That situation would apply for a jointly agreed road. I will cite the example of a road going from Bexhill to Hastings, which involves Rother district council, Hastings borough council, East Sussex county council and even the South East England Development Agency. The local county council will build the road and will be tolling it. That is already working on a property basis and there is no reason why it should not. That should free up the sort of housing that the Minister wishes to see.
On that basis, when we get to it, I would like to press amendment No. 592.
Will the levy be an accumulation of the needs of different authorities? After all, if a housing estate is built in some parts of the world, issues such as refuse collection will fall on one tier of local authority and other issues, such as highways and schooling, will fall on a different tier. Will that be worked out by an informal agreement, or is there some mechanism by which costs will be apportioned to permit precepting?
What will be the role of organisations like development corporations? Just as a detail, does the Olympic delivery body have the right to precept or levy the charge? The biggest development in the country is probably the Olympic development in the east end of London. I guess that Hackney is the lead authority on that.
Mrs. Lait: I am grateful to my right hon. Friend for giving me this opportunity. It is the Mayor who precepts on behalf of the Olympic development authority and, until we have a change of Mayor, the current Mayor is threatening to precept the London boroughs to infinity.
Hon. Members: And beyond!
Mr. Curry: That causes two reflections. The first is how glad I am that my constituency is 250 miles north of London. The second is that if the Conservative candidate were to win the mayoral election, it would be regarded as a victory by both sides of the House. I would like the Minister to clarify some of these matters. He says it is a framework Bill, but it is difficult but it is difficult to understand that until we know what is to happen inside it. The detail is everything in this sort of legislation. In the case of a project that makes calls upon infrastructure for which different bodies are currently responsible, is there a precepting mechanism for the allocation of that, or is it done by collaboration? It sounds like a tedious, bureaucratic question, but tedious bureaucracy lies at the heart of many of the things we have to deal with.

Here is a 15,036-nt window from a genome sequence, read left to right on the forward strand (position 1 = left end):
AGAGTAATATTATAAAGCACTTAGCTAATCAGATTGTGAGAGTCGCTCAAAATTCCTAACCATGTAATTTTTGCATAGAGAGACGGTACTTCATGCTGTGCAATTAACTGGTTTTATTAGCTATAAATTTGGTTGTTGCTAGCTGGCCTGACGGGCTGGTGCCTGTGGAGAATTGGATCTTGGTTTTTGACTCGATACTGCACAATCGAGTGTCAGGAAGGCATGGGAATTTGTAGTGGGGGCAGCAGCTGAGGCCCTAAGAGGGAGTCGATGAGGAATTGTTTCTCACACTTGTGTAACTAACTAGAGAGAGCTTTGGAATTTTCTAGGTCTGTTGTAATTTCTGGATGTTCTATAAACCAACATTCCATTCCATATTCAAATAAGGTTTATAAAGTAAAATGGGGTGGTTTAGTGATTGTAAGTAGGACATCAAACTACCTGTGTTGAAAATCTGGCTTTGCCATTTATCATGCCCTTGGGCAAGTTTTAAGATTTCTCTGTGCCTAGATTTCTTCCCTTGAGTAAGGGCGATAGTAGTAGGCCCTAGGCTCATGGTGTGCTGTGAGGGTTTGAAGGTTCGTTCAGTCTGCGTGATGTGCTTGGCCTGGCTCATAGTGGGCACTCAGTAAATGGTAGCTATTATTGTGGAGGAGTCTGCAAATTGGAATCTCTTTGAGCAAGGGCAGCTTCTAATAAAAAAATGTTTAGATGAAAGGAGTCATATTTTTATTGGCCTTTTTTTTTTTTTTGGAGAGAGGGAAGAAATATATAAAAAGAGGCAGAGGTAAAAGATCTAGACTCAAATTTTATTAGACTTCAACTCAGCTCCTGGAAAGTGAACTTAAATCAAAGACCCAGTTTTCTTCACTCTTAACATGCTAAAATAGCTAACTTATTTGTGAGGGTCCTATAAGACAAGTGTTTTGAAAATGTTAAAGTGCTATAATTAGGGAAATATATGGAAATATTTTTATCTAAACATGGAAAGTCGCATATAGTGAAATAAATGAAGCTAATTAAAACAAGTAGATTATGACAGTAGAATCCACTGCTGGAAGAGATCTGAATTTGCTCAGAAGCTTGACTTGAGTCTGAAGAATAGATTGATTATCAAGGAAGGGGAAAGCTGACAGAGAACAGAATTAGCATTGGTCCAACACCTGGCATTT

1.30 pm
Mr. David Jones (Clwyd, West) (Con): I add my voice to the note of concern raised by the hon. Member for Sheffield, Attercliffe and my right hon. and hon. Friends. According to subsection (2), one of the potential charging authorities is the Welsh Ministers. The Welsh Ministers are a very acquisitive bunch of people. They are acquisitive both in terms of legislative competence—we shall shortly debate potential framework powers to give them legislative power in this area— and finance. The Local Transport Bill, which is before Parliament, seeks to give them the right to impose road charges on trunk roads in England and Wales. When I see the Welsh Ministers are a potential charging authority, I immediately react with alarm.
I am also concerned that the clauses relating to the application of the proceeds of any levy are very widely drawn. I am worried that a CIL charge, referable to a project in my constituency of Clwyd, West, could find itself being applied to a project in Cardiff, or even Cardiff, South and Penarth. That is not the sort of result that I would be keen to see but it seems to be a consequence of the very wide terms in which the application powers in the clause are drawn.
I seek reassurance from the Minister that if the Welsh Ministers were indeed to be the charging authority in respect of any CIL charged in Wales, they would be obliged to apply the proceeds of that levy to the local authority area in respect of which it is referable. The Minister said this morning that this was an important power that the Government intend to put in the hands of local planning authorities. I seek reassurance that that power will remain with the relevant local planning authority and not disappear into the coffers of Cardiff bay.
John Healey: Perhaps we can start at the starting point. There is wide recognition that the sort of infrastructure that we shall look to this levy to help support and fund can often be outside the local authority’s boundaries. That infrastructure can be just as critical to the potential growth and prosperity as infrastructure within those boundaries and in some cases can relate to the specific development site.
Alun Michael (Cardiff, South and Penarth) (Lab/Co-op): I endorse entirely what my hon. Friend is saying. It makes the reference to Cardiff, South and Penarth a few moments ago quite appropriate. The impact on traffication and access to rail services as a result of the development in the Sport City in Cardiff bay has serious implications for the traffication in the Vale of Glamorgan council area. Indeed, one of the strengths of the recent arrangements is that payments from the Cardiff Bay development were applied to it.
The Chairman: Order. First, this is a long intervention and, secondly, it is going rather wide of our discussion.
John Healey: I enjoy these detailed discussions in Committee, which often come up with new, ground-breaking terms. “Traffication”, which my right hon. Friend has just introduced into our debate, is one that I will treasure and savour. I may even find an opportunity to use it at a later stage if I can find an appropriate way of doing so.